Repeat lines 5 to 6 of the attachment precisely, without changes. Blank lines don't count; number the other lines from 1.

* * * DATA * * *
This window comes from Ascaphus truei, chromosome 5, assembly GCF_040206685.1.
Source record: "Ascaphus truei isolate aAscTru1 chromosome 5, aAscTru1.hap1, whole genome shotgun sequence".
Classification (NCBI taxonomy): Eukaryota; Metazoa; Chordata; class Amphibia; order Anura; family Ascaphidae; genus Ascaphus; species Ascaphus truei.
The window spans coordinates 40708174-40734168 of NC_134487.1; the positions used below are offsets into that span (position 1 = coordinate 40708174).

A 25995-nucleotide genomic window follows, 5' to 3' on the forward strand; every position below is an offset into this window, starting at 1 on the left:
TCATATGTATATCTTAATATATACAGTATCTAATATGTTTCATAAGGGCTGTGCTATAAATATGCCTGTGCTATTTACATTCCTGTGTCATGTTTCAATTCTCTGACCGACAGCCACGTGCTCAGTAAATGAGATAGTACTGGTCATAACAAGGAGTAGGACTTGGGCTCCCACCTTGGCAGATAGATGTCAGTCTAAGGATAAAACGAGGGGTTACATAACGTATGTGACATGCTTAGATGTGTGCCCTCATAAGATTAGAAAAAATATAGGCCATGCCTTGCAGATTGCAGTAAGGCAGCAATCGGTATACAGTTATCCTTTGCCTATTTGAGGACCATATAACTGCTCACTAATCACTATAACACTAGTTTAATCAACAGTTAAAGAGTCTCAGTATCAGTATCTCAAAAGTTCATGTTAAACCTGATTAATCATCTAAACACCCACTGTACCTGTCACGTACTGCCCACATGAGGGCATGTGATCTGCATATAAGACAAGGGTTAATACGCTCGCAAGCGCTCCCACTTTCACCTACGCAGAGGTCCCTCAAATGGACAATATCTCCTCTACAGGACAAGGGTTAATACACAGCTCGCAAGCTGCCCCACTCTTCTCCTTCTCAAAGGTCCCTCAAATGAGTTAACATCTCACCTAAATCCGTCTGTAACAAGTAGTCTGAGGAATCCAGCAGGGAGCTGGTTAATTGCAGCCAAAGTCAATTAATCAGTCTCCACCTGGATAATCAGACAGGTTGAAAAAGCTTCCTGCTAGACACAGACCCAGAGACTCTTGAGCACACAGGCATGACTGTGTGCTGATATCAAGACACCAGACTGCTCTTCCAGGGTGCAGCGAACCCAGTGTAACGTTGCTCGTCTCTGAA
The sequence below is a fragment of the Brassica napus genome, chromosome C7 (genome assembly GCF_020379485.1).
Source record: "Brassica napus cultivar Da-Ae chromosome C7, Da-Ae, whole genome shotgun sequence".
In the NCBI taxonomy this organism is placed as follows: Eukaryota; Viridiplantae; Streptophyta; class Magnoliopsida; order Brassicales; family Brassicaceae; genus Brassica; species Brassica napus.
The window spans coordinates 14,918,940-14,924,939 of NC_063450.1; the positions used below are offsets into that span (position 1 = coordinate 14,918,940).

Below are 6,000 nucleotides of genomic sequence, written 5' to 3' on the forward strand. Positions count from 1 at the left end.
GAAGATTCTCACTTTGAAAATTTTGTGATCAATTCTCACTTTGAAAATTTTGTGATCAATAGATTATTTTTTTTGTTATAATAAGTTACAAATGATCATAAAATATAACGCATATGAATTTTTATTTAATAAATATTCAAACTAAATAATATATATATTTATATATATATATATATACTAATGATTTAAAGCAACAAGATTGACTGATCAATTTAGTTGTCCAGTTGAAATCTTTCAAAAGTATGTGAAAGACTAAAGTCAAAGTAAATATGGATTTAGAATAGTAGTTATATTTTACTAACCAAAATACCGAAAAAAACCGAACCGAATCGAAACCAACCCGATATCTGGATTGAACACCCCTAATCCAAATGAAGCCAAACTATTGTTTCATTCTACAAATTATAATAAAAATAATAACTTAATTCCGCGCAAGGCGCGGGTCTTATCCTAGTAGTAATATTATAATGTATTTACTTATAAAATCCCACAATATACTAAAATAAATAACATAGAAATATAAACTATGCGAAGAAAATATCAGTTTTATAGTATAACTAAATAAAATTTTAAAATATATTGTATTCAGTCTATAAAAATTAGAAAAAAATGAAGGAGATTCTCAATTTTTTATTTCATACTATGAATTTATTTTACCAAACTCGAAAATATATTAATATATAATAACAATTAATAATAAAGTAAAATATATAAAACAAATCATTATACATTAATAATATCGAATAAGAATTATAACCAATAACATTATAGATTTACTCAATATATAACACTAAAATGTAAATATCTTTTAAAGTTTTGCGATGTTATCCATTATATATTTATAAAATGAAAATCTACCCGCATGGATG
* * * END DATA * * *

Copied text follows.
A 25995-nucleotide genomic window follows, 5' to 3' on the forward strand; every position below is an offset into this window, starting at 1 on the left:
TCATATGTATATCTTAATATATACAGTATCTAATATGTTTCATAAGGGCTGTGCTATAAATATGCCTGTGCTATTTACATTCCTGTGTCATGTTTCAATTCTCTGACCGACAGCCACGTGCTCAGTAAATGAGATAGTACTGGTCATAACAAGGAGTAGGACTTGGGCTCCCACCTTGGCAGATAGATGTCAGTCTAAGGATAAAACGAGGGGTTACATAACGTATGTGACATGCTTAGATGTGTGCCCTCATAAGATTAGAAAAAATATAGGCCATGCCTTGCAGATTGCAGTAAGGCAGCAATCGGTATACAGTTATCCTTTGCCTATTTGAGGACCATATAACTGCTCACTAATCACTATAACACTAGTTTAATCAACAGTTAAAGAGTCTCAGTATCAGTATCTCAAAAGTTCATGTTAAACCTGATTAATCATCTAAACACCCACTGTACCTGTCACGTACTGCCCACATGAGGGCATGTGATCTGCATATAAGACAAGGGTTAATACGCTCGCAAGCGCTCCCACTTTCACCTACGCAGAGGTCCCTCAAATGGACAATATCTCCTCTACAGGACAAGGGTTAATACACAGCTCGCAAGCTGCCCCACTCTTCTCCTTCTCAAAGGTCCCTCAAATGAGTTAACATCTCACCTAAATCCGTCTGTAACAAGTAGTCTGAGGAATCCAGCAGGGAGCTGGTTAATTGCAGCCAAAGTCAATTAATCAGTCTCCACCTGGATAATCAGACAGGTTGAAAAAGCTTCCTGCTAGACACAGACCCAGAGACTCTTGAGCACACAGGCATGACTGTGTGCTGATATCAAGACACCAGACTGCTCTTCCAGGGTGCAGCGAACCCAGTGTAACGTTGCTCGTCTCTGAA